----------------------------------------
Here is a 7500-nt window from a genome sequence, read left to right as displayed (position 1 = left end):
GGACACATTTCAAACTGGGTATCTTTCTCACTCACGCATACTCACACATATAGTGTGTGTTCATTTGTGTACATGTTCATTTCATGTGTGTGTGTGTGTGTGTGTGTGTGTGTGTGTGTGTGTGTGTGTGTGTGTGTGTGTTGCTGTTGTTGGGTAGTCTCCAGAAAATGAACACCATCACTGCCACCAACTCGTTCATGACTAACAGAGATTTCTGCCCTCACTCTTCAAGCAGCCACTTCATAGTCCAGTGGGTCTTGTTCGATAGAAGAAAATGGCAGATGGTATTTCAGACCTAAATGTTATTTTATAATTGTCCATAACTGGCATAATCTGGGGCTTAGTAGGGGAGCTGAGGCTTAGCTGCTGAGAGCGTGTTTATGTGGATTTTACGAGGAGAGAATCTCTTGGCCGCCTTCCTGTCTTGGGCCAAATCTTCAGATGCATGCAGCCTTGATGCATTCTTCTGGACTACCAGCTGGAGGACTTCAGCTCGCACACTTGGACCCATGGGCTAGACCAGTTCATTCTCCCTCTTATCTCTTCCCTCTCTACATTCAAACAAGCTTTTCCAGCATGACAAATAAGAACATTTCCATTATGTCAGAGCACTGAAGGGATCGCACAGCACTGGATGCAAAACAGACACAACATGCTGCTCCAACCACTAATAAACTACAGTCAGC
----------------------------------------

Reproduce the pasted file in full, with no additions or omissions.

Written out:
Here is a 7500-nt window from a genome sequence, read left to right as displayed (position 1 = left end):
GGACACATTTCAAACTGGGTATCTTTCTCACTCACGCATACTCACACATATAGTGTGTGTTCATTTGTGTACATGTTCATTTCATGTGTGTGTGTGTGTGTGTGTGTGTGTGTGTGTGTGTGTGTGTGTGTGTGTGTGTGTTGCTGTTGTTGGGTAGTCTCCAGAAAATGAACACCATCACTGCCACCAACTCGTTCATGACTAACAGAGATTTCTGCCCTCACTCTTCAAGCAGCCACTTCATAGTCCAGTGGGTCTTGTTCGATAGAAGAAAATGGCAGATGGTATTTCAGACCTAAATGTTATTTTATAATTGTCCATAACTGGCATAATCTGGGGCTTAGTAGGGGAGCTGAGGCTTAGCTGCTGAGAGCGTGTTTATGTGGATTTTACGAGGAGAGAATCTCTTGGCCGCCTTCCTGTCTTGGGCCAAATCTTCAGATGCATGCAGCCTTGATGCATTCTTCTGGACTACCAGCTGGAGGACTTCAGCTCGCACACTTGGACCCATGGGCTAGACCAGTTCATTCTCCCTCTTATCTCTTCCCTCTCTACATTCAAACAAGCTTTTCCAGCATGACAAATAAGAACATTTCCATTATGTCAGAGCACTGAAGGGATCGCACAGCACTGGATGCAAAACAGACACAACATGCTGCTCCAACCACTAATAAACTACAGTCAGC